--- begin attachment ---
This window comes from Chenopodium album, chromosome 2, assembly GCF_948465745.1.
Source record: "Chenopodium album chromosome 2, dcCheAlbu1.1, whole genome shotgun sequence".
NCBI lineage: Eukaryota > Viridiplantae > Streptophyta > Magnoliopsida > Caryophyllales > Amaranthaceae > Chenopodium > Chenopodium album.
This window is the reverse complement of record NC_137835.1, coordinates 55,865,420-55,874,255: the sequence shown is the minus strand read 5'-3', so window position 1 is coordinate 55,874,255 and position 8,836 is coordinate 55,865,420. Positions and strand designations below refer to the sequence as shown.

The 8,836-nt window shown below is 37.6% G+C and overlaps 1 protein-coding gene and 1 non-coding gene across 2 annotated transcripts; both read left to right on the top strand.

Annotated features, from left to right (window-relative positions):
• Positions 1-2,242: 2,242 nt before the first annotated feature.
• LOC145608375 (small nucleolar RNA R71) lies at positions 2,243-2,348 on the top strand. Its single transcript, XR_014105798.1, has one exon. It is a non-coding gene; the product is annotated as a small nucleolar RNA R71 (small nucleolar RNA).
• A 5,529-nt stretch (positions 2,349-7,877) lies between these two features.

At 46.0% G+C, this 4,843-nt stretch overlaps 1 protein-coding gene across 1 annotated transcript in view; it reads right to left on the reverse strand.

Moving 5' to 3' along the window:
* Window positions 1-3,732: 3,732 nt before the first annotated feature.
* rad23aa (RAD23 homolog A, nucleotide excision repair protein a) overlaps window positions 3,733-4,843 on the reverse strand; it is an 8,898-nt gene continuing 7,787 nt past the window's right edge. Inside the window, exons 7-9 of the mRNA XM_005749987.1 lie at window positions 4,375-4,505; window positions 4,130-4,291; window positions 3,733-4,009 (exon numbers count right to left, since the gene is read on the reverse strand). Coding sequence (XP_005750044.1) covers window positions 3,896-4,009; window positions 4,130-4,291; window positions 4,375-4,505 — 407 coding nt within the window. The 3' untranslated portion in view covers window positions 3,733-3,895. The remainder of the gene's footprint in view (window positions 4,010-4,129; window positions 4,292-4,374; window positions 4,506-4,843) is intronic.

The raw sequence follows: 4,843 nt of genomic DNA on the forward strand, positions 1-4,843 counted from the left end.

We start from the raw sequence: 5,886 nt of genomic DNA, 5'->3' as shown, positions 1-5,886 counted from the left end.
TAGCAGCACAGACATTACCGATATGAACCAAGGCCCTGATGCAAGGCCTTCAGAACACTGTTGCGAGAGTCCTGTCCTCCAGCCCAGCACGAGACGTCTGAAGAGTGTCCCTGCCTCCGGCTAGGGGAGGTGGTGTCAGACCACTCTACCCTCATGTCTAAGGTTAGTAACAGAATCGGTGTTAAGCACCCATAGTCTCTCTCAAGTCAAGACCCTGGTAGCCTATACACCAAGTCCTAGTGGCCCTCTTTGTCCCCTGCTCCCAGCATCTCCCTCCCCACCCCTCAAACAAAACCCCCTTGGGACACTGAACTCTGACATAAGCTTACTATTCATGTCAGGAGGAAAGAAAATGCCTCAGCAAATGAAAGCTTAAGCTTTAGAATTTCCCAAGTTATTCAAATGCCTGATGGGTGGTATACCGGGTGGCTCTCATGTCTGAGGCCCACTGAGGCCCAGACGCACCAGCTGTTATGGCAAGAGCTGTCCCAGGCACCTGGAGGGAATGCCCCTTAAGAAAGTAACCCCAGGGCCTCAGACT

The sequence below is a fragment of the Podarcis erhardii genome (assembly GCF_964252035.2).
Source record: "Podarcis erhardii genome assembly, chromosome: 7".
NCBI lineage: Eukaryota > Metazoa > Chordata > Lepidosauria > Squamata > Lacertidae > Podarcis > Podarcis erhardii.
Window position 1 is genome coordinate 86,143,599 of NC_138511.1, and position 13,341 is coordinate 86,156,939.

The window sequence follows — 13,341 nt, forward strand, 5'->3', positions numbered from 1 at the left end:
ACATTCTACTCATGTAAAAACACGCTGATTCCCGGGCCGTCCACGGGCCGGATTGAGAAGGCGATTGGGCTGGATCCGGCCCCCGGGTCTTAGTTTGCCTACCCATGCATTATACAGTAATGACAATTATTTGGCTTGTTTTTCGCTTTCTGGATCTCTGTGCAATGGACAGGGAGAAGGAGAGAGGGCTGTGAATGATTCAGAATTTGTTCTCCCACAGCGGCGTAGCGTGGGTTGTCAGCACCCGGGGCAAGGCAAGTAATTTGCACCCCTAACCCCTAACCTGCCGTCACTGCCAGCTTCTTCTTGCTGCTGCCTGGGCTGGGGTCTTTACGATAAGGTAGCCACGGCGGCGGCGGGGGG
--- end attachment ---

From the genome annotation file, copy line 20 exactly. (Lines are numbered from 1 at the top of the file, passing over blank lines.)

Window position 1 is genome coordinate 86,143,599 of NC_138511.1, and position 13,341 is coordinate 86,156,939.